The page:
We are indeed inhabiting a “new world order” in which, to quote Ellen Meiksins Wood (1998), capitalism has universalized itself, subjugating everyone to the logic of capital accumulation. Today all social relations and practices, as well as the process of social transformation, labor under the imperatives of accumulation, competition, commodification and profit-maximization. Postcolonial paradigms of hybridity and ambivalence are unable to offer frames of intelligibility that can analyze and critique the internal contradictions embedded in the neoliberal reality and ideology of the “free market.” Driven by a pragmatic empiricism, postcolonialism cannot offer a frame of intelligibility for a “cognitive mapping” of all those historical trends that marked the breakdown of developmentalism, modernization theory, and other theoretical solutions to the crisis of monopoly capital since the Bolshevik Revolution of 1917 up to the scrapping of Breton Woods agreement and a unitary monetary system. Postcolonialism coincides too suspiciously with the anarchic “free market” and the vicissitudes of finance capital on a global scale. Bound by its problematic, the postcolonial critic cannot even entertain the crucial question that Amin poses: “how can we develop the productive forces without letting commodity relations gain ground?” (1977, 101).
There have been many explanations for this inadequacy and limitation.  Amin (1998) locates it in postcoloniality’s rejection of modernity, the Enlightenment narrative of emancipation and convivial democracy. The excesses of instrumental reason are ascribed to the teleology of progress instead of the logic of capitalism  and its presuppositions (private property, entrepreneurship, wage labor, technological improvement, laws of the market). The conflation of the ideals of enlightenment with the telos of utilitarian capitalism and its encapsulation in the historiographic fortunes of modernity has led to a skeptical, nominalist conception of subjectivity and agency. Disavowing modernity and the principle of  collective human agency–humans make their own history under determinate historical conditions, postcolonialism submits to the neoliberal bourgeois cosmos of fragmentation, individualist warfare, free-playing decentered monads, and a regime of indeterminacy and contingency. This ironic turn damages postcolonialism’s claim to liberate humans from determinisms and essentialisms of all kinds.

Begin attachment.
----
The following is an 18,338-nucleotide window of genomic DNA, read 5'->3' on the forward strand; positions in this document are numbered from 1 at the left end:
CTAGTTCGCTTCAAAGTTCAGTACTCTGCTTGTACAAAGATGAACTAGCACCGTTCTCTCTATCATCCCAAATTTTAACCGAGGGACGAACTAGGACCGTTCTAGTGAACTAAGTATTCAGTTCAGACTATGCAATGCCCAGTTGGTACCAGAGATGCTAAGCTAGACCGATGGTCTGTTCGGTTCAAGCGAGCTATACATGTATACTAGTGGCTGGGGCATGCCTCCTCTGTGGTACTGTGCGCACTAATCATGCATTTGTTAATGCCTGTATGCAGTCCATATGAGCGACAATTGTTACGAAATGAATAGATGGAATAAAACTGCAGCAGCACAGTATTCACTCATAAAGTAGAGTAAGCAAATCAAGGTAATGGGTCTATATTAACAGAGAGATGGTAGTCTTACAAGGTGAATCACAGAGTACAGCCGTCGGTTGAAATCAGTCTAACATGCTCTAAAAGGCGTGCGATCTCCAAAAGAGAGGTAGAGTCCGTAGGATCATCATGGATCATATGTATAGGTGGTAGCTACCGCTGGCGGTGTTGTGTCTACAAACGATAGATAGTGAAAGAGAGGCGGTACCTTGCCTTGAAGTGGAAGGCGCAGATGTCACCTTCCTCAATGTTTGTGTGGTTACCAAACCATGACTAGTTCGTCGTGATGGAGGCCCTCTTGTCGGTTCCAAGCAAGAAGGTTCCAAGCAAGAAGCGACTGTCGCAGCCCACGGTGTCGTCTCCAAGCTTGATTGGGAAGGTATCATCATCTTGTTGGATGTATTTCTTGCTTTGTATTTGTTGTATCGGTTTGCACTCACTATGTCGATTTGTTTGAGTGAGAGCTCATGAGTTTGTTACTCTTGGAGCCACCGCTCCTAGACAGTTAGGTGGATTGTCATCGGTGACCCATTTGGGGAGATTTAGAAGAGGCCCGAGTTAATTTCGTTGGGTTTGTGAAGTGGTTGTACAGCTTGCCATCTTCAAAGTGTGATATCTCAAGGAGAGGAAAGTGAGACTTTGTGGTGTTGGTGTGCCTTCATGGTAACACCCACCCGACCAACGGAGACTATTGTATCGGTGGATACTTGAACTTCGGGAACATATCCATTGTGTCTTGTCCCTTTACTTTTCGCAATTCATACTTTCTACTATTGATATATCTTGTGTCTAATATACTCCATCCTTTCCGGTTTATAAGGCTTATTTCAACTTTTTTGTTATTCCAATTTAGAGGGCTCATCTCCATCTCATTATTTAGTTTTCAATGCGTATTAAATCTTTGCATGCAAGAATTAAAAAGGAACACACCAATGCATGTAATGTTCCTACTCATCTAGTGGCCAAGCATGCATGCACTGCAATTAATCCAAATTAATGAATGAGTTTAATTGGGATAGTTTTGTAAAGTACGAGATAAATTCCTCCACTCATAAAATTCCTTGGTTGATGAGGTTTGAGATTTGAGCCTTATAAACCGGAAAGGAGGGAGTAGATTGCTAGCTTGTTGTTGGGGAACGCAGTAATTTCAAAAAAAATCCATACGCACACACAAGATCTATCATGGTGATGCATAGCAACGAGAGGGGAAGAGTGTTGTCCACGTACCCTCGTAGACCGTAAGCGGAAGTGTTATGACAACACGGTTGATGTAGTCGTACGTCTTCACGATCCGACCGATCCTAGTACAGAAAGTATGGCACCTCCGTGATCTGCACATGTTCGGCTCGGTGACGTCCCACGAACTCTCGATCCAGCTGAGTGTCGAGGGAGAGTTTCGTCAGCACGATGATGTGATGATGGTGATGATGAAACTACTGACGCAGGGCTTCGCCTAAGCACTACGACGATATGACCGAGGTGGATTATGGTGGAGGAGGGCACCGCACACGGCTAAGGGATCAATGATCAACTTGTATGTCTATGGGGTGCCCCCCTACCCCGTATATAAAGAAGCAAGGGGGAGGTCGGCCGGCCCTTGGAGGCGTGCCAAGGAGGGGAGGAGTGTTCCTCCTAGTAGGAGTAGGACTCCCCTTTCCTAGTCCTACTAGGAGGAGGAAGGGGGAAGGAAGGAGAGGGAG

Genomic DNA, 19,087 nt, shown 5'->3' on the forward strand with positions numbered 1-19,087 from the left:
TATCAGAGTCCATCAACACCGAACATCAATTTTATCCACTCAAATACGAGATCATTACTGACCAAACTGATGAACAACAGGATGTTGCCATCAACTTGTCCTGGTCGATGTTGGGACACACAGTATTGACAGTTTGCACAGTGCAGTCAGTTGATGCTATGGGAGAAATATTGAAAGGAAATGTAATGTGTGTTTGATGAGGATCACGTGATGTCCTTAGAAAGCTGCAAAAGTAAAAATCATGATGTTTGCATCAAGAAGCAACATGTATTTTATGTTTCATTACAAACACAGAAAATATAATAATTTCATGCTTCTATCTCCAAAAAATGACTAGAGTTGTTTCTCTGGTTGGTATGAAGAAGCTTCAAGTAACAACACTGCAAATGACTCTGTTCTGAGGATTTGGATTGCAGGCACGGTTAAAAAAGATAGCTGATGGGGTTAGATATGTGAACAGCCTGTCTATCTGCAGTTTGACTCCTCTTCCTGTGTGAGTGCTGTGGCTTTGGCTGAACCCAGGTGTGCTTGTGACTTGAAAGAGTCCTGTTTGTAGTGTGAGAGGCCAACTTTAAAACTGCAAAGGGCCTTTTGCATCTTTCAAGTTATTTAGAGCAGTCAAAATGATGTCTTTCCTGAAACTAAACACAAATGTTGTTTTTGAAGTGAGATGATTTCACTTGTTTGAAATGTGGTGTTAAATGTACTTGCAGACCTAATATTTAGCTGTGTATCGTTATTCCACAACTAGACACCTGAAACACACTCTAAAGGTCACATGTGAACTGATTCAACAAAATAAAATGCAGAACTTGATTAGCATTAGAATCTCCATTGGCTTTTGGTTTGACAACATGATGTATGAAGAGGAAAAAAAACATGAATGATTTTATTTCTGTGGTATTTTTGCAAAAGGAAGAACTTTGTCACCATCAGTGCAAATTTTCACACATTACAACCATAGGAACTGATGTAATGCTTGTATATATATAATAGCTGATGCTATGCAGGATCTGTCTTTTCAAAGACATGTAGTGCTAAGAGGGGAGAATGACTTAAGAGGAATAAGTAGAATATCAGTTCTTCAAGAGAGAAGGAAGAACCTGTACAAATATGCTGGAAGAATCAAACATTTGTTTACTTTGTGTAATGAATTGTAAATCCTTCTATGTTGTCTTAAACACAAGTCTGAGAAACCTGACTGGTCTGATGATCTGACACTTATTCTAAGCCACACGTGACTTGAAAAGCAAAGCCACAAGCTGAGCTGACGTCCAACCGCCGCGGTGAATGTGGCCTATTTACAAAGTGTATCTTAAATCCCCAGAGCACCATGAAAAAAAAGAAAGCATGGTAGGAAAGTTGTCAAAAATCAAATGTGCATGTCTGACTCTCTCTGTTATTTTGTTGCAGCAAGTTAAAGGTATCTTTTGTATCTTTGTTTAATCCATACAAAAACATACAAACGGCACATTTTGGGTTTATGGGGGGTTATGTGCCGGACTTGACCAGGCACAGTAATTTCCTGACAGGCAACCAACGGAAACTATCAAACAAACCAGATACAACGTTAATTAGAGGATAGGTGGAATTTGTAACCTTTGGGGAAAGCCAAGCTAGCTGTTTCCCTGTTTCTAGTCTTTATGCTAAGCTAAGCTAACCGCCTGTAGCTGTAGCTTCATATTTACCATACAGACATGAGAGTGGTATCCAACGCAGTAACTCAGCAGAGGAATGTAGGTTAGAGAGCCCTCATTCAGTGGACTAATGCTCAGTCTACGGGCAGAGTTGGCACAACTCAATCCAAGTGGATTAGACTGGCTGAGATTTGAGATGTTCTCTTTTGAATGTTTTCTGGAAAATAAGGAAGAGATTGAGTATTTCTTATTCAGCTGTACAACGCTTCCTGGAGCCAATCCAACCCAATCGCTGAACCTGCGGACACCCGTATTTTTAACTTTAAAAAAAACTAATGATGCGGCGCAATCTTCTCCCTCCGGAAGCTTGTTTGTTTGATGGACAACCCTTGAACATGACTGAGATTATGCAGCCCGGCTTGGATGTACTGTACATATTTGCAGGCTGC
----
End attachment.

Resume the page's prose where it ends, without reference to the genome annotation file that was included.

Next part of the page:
I think the fundamental error may be traced to two sources whose historical matrix I have alluded to earlier. We have, first, the inability to conceptualize mediation or connections in a dialectical manner, substituting instead a seriality of differences whose equivalence or solidarity remains unpredictable; and second, entailed by the first premise, the incapacity to conceive of the conjunctural moment of society as inscribed in the uneven or unequal development of the world-system. Uneven development involves the inescapable polarization of the world into peripheral and central economies, tied with the intrinsic contradiction between labor and capital and the international division of labor whose boundaries were laid by the history of European colonialism and later by finance or monopoly capital. Why theorize mediation and uneven development in a precise historicized fashion? Because our intent is to “master” and so escape the “nightmare of history and to win a measure of control over the supposedly blind and natural ‘laws’ of socioeconomic fatality.” As Fredric Jameson suggests, historical reconstruction, “the positing of global characterizations and hypotheses, the abstraction from the ‘blooming, buzzing’ confusion of immediacy, was always a radical intervention in the here-and-now and the promise of resistance to its blind fatalities” (1998, 35).